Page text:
June 21st is the International Day of Yoga — Val Koschnick, RDN, RYT-200 breaks down her top 5 reasons why yoga is for everyone.
Increased Flexibility & Strength
All too often I hear folks say, “I’m not flexible enough to do yoga”. If this is how you feel, then you are in the PERFECT condition to begin a yoga practice! You might not be able to touch your toes during your first or twentieth yoga practice, but stick with it, and you will notice improvements in your flexibility over time. You don’t need to do the splits to be a yogi. We all need a basic level of flexibility to move comfortably and freely in our everyday lives. Simple tasks such as putting on your shoes, picking up your kids or grandchildren, and squatting in the garden can be made more accessible with yoga.
Yoga builds strength, by engaging muscles in specific ways to bring a sense of controlled expansion into the body. Increased strength helps us to look and feel our best, and it also helps to prevent conditions like back pain. Common strengthening poses include plank variations, warrior poses, back strengthening postures, and balancing postures.
Many yoga postures, even those with both feet on the ground, ask us to practice balance. Especially as we age, balance is key to preventing falls. Falls are the leading cause of death from injury among people aged 65+ in the US, according to the NCOA. Balance is critical to other activities you may enjoy, like hiking, skiing, and home improvement projects. Yoga is an exceptional way to train the body to balance safely. The postures and muscular engagement you regularly practice on your yoga mat eventually extend into your everyday life and movement habits.
Yoga also brings to light the postural compensations that you likely hold in your everyday posture. Poor posture can lead to back, neck, and hip pain. Do you have a tendency to round your upper back and shoulders? Do you notice that you hyperextend or lock your knees when standing? Maybe you over-arch your lower back? Perhaps your head is not aligned with your spine when standing, and you stick your chin out? Yoga will help to correct these behaviors on and off the mat, simply by making you more aware.
As a quick exercise, if you are seated, place both feet flat on the ground. Sit up tall and extend the top of your head to the ceiling. Let your chin relax down and in slightly growing the back of your skull toward the sky. Relax your low back down, gently engage your abdominal muscles, broaden across your collar bones and create a subtle lift through your heart. As you breathe in, expand into the front, sides and back of your lungs. Exhale just as evenly. Repeat this steady breath a few times with your eyes closed.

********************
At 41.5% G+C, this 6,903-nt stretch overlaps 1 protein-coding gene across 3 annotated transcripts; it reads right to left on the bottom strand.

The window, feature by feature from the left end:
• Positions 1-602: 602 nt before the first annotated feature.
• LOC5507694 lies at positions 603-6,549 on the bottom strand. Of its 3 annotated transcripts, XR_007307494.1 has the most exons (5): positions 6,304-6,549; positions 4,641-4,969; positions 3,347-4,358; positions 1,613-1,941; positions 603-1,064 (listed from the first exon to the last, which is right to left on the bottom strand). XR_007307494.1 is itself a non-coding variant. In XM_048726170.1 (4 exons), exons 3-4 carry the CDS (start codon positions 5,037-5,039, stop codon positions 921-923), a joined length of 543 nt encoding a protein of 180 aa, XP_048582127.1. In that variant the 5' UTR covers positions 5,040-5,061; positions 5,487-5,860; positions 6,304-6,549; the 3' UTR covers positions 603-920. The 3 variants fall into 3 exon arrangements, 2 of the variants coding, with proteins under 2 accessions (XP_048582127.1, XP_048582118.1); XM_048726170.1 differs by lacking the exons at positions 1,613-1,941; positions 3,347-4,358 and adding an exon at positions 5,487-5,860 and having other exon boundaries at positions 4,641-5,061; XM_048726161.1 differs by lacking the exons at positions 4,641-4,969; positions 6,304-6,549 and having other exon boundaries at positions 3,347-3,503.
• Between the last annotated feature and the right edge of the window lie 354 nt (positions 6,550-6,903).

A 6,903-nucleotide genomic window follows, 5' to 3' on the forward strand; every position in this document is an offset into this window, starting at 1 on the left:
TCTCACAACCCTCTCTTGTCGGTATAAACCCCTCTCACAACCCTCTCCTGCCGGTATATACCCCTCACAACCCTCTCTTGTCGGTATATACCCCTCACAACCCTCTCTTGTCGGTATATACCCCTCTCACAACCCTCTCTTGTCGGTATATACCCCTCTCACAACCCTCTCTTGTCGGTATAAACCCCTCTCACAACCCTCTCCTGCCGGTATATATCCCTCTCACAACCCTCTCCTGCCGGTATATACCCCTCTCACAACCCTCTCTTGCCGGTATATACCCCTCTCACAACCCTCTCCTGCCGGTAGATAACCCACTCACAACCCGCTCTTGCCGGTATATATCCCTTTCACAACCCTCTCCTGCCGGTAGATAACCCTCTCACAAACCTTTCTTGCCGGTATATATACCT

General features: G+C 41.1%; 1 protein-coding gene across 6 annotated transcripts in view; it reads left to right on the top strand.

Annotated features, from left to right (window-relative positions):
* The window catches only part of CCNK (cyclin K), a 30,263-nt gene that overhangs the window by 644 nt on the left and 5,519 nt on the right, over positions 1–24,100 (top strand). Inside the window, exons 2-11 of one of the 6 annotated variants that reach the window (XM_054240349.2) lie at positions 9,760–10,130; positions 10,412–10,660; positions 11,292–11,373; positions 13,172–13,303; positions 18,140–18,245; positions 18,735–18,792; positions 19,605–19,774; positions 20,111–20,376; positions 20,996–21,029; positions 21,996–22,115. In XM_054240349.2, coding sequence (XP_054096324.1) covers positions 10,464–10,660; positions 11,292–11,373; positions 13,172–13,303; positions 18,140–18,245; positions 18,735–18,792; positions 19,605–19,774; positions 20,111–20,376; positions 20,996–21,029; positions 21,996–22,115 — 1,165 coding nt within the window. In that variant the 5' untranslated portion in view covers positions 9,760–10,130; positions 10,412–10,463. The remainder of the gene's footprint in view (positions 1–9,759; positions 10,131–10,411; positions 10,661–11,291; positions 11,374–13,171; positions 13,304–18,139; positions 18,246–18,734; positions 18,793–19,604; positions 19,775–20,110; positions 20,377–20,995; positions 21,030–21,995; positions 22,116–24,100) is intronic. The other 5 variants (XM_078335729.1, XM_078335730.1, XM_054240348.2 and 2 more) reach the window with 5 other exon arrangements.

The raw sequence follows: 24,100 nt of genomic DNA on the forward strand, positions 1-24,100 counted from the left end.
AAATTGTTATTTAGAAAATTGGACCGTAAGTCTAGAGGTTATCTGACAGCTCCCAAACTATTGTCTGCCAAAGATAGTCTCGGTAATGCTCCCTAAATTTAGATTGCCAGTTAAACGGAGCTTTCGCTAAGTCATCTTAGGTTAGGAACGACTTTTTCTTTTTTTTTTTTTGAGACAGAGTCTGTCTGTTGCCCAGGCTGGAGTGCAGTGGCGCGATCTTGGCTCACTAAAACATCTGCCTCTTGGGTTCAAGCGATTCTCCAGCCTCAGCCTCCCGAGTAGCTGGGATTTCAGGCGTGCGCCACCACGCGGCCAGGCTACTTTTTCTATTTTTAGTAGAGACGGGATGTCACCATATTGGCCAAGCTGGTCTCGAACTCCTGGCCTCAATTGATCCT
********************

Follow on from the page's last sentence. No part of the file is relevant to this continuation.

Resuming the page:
Research shows that weight bearing exercises strengthen bones and help to ward off osteoporosis. Many yoga postures ask practitioners to support their own body weight. Common postures like downward facing dog, plank and upward facing dog especially ask the arms to support the body’s weight.
We can never control the twists, turns, and stressful events that life throws our way. We can, however, manage how we respond to these events.
An article published in the December 2017 volume of Complimentary Therapies in Medicine explains the impact that both acute and chronic stress has on our health: “Studies have demonstrated that acute emotional stress itself is potentially harmful to cardiac health, with episodes of anger associated with increased risk of myocardial infarction symptoms. Furthermore, the chronic effects of acute stress reactivity have been established, with greater reactivity linked to the development of hypertension and atherosclerosis as a function of repeated exposures.”
Stress is a way we often describe our emotional state, but it is also a physiological response- increased blood pressure, heart rate, and even immune and hormonal responses. The study previously mentioned found for the first time how yoga reduces both these physiological and emotional stress responses. Researchers found that a single yoga session prior to stress exposure accelerated blood pressure recovery from stress, reduced the hormonal response to stress, and increased self-confidence in preparation for the task as well as after completion.
It is amazing to learn the science behind why yoga helps practitioners to feel so great, but it is even more profound to experience it for yourself. Check out a local yoga class or try a video in the comfort of your own home. Yoga with Adriene on YouTube is a great place to start.
Practice with Val at High Barre studio in Mineral Point, WI! Visit thehighbarre.net for schedule & info.
Thirthalli, J., Naveen, G. H., Rao, M. G., Varambally, S., Christopher, R., & Gangadhar, B. N. (2013). Cortisol and antidepressant effects of yoga. Indian Journal of Psychiatry, 55(Suppl 3), S405–S408. http://doi.org/10.4103/0019-5545.116315
Mateus J. Benvenutti, Eduardo da Sliva Alves, Scott Michael, Ding Ding, Emmanuel Stamatakis, Kate M. Edwards. (2017). A single session of hatha yoga improves stress reactivity and recovery after an acute psychological stress task—A counterbalanced, randomized-crossover trial in healthy individuals. Complementary Therapies in Medicine, 35:120-126. https://doi.org/10.1016/j.ctim.2017.10.009.